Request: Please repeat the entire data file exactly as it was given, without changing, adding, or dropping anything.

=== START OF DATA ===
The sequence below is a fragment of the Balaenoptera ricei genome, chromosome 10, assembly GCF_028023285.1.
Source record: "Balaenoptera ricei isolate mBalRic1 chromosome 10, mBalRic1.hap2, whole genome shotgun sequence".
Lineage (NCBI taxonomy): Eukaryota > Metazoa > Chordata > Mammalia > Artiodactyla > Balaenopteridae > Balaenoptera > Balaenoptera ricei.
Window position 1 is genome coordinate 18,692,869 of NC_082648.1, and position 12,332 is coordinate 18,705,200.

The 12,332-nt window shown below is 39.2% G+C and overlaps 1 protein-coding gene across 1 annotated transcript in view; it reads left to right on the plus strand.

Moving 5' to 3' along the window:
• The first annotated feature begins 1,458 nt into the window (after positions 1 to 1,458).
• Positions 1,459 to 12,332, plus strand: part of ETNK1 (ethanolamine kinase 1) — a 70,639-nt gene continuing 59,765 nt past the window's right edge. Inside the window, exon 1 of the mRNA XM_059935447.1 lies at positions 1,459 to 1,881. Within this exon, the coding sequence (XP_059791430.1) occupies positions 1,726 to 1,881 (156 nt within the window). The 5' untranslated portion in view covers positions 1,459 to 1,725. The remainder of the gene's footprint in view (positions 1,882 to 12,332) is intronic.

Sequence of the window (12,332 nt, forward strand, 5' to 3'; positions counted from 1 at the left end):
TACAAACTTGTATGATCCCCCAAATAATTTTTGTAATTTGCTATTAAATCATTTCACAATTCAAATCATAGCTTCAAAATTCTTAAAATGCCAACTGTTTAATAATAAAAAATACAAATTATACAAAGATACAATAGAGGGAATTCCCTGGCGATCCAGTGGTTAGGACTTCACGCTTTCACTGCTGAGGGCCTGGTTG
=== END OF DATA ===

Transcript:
The sequence below is a fragment of the Balaenoptera ricei genome, chromosome 10, assembly GCF_028023285.1.
Source record: "Balaenoptera ricei isolate mBalRic1 chromosome 10, mBalRic1.hap2, whole genome shotgun sequence".
Lineage (NCBI taxonomy): Eukaryota > Metazoa > Chordata > Mammalia > Artiodactyla > Balaenopteridae > Balaenoptera > Balaenoptera ricei.
Window position 1 is genome coordinate 18,692,869 of NC_082648.1, and position 12,332 is coordinate 18,705,200.

The 12,332-nt window shown below is 39.2% G+C and overlaps 1 protein-coding gene across 1 annotated transcript in view; it reads left to right on the plus strand.

Moving 5' to 3' along the window:
• The first annotated feature begins 1,458 nt into the window (after positions 1 to 1,458).
• Positions 1,459 to 12,332, plus strand: part of ETNK1 (ethanolamine kinase 1) — a 70,639-nt gene continuing 59,765 nt past the window's right edge. Inside the window, exon 1 of the mRNA XM_059935447.1 lies at positions 1,459 to 1,881. Within this exon, the coding sequence (XP_059791430.1) occupies positions 1,726 to 1,881 (156 nt within the window). The 5' untranslated portion in view covers positions 1,459 to 1,725. The remainder of the gene's footprint in view (positions 1,882 to 12,332) is intronic.

Sequence of the window (12,332 nt, forward strand, 5' to 3'; positions counted from 1 at the left end):
TACAAACTTGTATGATCCCCCAAATAATTTTTGTAATTTGCTATTAAATCATTTCACAATTCAAATCATAGCTTCAAAATTCTTAAAATGCCAACTGTTTAATAATAAAAAATACAAATTATACAAAGATACAATAGAGGGAATTCCCTGGCGATCCAGTGGTTAGGACTTCACGCTTTCACTGCTGAGGGCCTGGTTG